Gen. 12:1 – 17:27
Rabbi Gary Pokras
This week’s parashah, Lech L’cha, is enormous in scope. Within just a single portion, God calls upon Avram to leave everything he knows, his father and most of his family, for a future he cannot even begin to imagine. God guides Avram to settle with his wife Sarai and nephew Lot in Canaan, where they are promptly met by a famine. So, they travel as refugees to Egypt, where Avram is so fearful that he lies about his marriage and puts Sarai in the terrible position of being taken into Pharaoh’s harem. When Pharaoh learns about the lie, he kicks them out of Egypt and they return north, where Avram and Lot part ways. Sometime later, Lot is taken captive in a war in which four kings attack and defeat five kings; Avram with only his retainers wages a successful war against the four kings, rescues Lot, and restores the property of the four kings; God establishes the covenant with Avram through the “rite of the pieces”; Avram’s first son, Ishmael is born (which is a whole other story); and finally God establishes the covenant of circumcision with Avram.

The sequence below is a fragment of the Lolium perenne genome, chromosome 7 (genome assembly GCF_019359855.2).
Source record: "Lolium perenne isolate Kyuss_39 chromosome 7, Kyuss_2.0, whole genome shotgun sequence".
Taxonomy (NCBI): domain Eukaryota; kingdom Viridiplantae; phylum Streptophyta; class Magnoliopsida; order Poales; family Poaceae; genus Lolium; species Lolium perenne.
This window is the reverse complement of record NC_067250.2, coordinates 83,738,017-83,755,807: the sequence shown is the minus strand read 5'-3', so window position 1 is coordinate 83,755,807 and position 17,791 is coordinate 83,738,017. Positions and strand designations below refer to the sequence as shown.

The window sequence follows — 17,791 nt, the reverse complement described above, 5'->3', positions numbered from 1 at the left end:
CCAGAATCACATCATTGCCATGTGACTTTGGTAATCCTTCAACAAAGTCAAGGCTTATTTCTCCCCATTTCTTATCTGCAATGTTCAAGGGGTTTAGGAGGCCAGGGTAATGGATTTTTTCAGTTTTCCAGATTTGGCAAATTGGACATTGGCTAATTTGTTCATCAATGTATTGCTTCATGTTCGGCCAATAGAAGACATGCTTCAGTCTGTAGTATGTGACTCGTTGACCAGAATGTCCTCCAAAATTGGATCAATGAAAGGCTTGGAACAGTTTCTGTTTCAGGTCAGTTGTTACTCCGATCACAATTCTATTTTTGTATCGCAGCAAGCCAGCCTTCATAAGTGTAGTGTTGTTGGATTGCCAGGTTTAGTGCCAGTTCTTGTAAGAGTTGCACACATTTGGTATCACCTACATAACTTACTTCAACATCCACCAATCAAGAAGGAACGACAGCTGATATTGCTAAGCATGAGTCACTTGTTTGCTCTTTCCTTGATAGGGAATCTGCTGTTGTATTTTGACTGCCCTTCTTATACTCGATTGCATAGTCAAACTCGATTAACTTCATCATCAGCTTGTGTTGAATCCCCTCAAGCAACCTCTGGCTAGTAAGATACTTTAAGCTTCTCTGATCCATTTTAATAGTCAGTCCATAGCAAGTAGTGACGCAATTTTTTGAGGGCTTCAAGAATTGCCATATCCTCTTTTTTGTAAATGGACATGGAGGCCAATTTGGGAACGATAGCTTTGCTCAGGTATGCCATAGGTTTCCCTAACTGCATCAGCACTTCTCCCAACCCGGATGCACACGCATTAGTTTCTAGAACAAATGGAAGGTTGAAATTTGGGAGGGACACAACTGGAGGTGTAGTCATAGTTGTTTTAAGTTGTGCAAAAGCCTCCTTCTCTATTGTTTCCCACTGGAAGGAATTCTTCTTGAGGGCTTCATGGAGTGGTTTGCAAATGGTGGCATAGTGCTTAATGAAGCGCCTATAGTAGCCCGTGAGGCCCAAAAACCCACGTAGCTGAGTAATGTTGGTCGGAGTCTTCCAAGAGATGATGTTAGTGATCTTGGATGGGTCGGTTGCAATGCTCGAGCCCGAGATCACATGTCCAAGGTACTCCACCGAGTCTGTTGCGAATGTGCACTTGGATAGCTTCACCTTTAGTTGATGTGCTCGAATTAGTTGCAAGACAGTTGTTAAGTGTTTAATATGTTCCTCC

Avram’s journey was anything but easy, and the same is true for each of us. We might think that a “mission from God” would meet with early success, especially if we were expected to leave everything and everyone behind. However, Avram lurched from one crisis to another; sometimes he succeeded in overcoming the challenge, and sometimes he failed. Along the way he must have experienced deep pain and possibly even despair. Yet, throughout it all, he was somehow able to keep his eye on the prize, or rather, he did his best to stay true to God. This, more than anything, may be why the parashah ends not with more suffering, but with the conclusion of a covenant. We too, seemingly in every generation, face terrible challenges; we too will both fail and succeed along the way. And we too have the capacity to make it to the other side, intact and ready to continue the covenant for the next generation. The arc of this parashah, then, can be summarized as a lesson in two powerful values for us to grasp hold of: faith (which also includes hope) and persistence. No matter how dark the world may seem, no matter how difficult the challenges we face, like Avram, faith and persistence can see us through.